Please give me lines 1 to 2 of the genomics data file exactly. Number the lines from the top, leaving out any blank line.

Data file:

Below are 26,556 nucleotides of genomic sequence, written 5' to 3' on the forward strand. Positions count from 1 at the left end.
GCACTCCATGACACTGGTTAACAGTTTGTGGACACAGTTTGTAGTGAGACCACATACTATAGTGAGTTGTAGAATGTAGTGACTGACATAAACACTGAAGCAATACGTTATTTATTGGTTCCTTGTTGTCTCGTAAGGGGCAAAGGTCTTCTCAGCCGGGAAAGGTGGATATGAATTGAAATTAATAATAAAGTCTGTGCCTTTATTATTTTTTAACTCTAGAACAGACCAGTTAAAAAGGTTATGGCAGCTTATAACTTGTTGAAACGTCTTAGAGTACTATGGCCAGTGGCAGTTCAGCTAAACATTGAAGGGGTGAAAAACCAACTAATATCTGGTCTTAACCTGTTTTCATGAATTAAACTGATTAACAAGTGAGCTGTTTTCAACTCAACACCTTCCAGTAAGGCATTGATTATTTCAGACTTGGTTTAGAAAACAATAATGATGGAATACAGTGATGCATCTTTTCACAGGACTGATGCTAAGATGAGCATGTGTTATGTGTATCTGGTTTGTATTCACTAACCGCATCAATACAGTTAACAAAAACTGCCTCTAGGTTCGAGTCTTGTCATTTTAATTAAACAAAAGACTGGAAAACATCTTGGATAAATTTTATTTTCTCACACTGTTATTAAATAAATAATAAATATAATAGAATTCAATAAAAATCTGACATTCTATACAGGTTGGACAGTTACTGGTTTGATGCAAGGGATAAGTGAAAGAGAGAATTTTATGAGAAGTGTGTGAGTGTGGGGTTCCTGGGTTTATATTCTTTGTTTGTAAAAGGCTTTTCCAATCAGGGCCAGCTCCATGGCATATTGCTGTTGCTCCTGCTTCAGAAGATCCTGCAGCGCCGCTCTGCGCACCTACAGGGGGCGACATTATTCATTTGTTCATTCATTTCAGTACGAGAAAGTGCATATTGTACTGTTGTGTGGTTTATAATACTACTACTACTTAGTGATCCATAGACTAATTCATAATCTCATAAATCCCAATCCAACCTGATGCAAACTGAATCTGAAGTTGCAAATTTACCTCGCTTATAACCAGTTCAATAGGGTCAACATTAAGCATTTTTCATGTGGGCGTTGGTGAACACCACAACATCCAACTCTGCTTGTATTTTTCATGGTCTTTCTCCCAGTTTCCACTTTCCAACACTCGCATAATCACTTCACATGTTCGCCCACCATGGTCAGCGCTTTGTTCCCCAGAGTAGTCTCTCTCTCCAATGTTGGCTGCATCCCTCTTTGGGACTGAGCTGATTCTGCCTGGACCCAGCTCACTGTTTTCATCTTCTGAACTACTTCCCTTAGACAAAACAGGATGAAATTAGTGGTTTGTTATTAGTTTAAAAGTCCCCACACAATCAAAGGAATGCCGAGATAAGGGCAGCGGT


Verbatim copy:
Below are 26,556 nucleotides of genomic sequence, written 5' to 3' on the forward strand. Positions count from 1 at the left end.
GCACTCCATGACACTGGTTAACAGTTTGTGGACACAGTTTGTAGTGAGACCACATACTATAGTGAGTTGTAGAATGTAGTGACTGACATAAACACTGAAGCAATACGTTATTTATTGGTTCCTTGTTGTCTCGTAAGGGGCAAAGGTCTTCTCAGCCGGGAAAGGTGGATATGAATTGAAATTAATAATAAAGTCTGTGCCTTTATTATTTTTTAACTCTAGAACAGACCAGTTAAAAAGGTTATGGCAGCTTATAACTTGTTGAAACGTCTTAGAGTACTATGGCCAGTGGCAGTTCAGCTAAACATTGAAGGGGTGAAAAACCAACTAATATCTGGTCTTAACCTGTTTTCATGAATTAAACTGATTAACAAGTGAGCTGTTTTCAACTCAACACCTTCCAGTAAGGCATTGATTATTTCAGACTTGGTTTAGAAAACAATAATGATGGAATACAGTGATGCATCTTTTCACAGGACTGATGCTAAGATGAGCATGTGTTATGTGTATCTGGTTTGTATTCACTAACCGCATCAATACAGTTAACAAAAACTGCCTCTAGGTTCGAGTCTTGTCATTTTAATTAAACAAAAGACTGGAAAACATCTTGGATAAATTTTATTTTCTCACACTGTTATTAAATAAATAATAAATATAATAGAATTCAATAAAAATCTGACATTCTATACAGGTTGGACAGTTACTGGTTTGATGCAAGGGATAAGTGAAAGAGAGAATTTTATGAGAAGTGTGTGAGTGTGGGGTTCCTGGGTTTATATTCTTTGTTTGTAAAAGGCTTTTCCAATCAGGGCCAGCTCCATGGCATATTGCTGTTGCTCCTGCTTCAGAAGATCCTGCAGCGCCGCTCTGCGCACCTACAGGGGGCGACATTATTCATTTGTTCATTCATTTCAGTACGAGAAAGTGCATATTGTACTGTTGTGTGGTTTATAATACTACTACTACTTAGTGATCCATAGACTAATTCATAATCTCATAAATCCCAATCCAACCTGATGCAAACTGAATCTGAAGTTGCAAATTTACCTCGCTTATAACCAGTTCAATAGGGTCAACATTAAGCATTTTTCATGTGGGCGTTGGTGAACACCACAACATCCAACTCTGCTTGTATTTTTCATGGTCTTTCTCCCAGTTTCCACTTTCCAACACTCGCATAATCACTTCACATGTTCGCCCACCATGGTCAGCGCTTTGTTCCCCAGAGTAGTCTCTCTCTCCAATGTTGGCTGCATCCCTCTTTGGGACTGAGCTGATTCTGCCTGGACCCAGCTCACTGTTTTCATCTTCTGAACTACTTCCCTTAGACAAAACAGGATGAAATTAGTGGTTTGTTATTAGTTTAAAAGTCCCCACACAATCAAAGGAATGCCGAGATAAGGGCAGCGGT